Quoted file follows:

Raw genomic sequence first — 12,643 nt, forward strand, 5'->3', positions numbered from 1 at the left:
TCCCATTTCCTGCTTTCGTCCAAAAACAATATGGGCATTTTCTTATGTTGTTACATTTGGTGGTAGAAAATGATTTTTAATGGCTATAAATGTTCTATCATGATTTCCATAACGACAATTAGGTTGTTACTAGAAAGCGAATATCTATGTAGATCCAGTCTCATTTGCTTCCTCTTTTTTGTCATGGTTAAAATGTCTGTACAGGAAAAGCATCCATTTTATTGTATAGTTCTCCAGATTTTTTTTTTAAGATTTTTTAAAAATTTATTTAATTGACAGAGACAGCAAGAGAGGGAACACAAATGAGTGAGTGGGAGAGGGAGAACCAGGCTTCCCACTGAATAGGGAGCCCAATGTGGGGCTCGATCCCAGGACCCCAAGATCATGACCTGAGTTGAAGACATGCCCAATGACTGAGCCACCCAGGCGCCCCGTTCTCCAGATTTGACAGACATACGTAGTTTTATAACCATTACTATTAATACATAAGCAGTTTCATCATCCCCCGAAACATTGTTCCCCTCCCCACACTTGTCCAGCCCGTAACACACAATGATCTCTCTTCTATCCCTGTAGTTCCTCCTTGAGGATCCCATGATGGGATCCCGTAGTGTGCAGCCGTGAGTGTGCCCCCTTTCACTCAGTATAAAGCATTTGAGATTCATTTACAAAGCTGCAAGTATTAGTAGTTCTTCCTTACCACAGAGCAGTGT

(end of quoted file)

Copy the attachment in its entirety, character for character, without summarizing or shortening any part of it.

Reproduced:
Raw genomic sequence first — 12,643 nt, forward strand, 5'->3', positions numbered from 1 at the left:
TCCCATTTCCTGCTTTCGTCCAAAAACAATATGGGCATTTTCTTATGTTGTTACATTTGGTGGTAGAAAATGATTTTTAATGGCTATAAATGTTCTATCATGATTTCCATAACGACAATTAGGTTGTTACTAGAAAGCGAATATCTATGTAGATCCAGTCTCATTTGCTTCCTCTTTTTTGTCATGGTTAAAATGTCTGTACAGGAAAAGCATCCATTTTATTGTATAGTTCTCCAGATTTTTTTTTTAAGATTTTTTAAAAATTTATTTAATTGACAGAGACAGCAAGAGAGGGAACACAAATGAGTGAGTGGGAGAGGGAGAACCAGGCTTCCCACTGAATAGGGAGCCCAATGTGGGGCTCGATCCCAGGACCCCAAGATCATGACCTGAGTTGAAGACATGCCCAATGACTGAGCCACCCAGGCGCCCCGTTCTCCAGATTTGACAGACATACGTAGTTTTATAACCATTACTATTAATACATAAGCAGTTTCATCATCCCCCGAAACATTGTTCCCCTCCCCACACTTGTCCAGCCCGTAACACACAATGATCTCTCTTCTATCCCTGTAGTTCCTCCTTGAGGATCCCATGATGGGATCCCGTAGTGTGCAGCCGTGAGTGTGCCCCCTTTCACTCAGTATAAAGCATTTGAGATTCATTTACAAAGCTGCAAGTATTAGTAGTTCTTCCTTACCACAGAGCAGTGT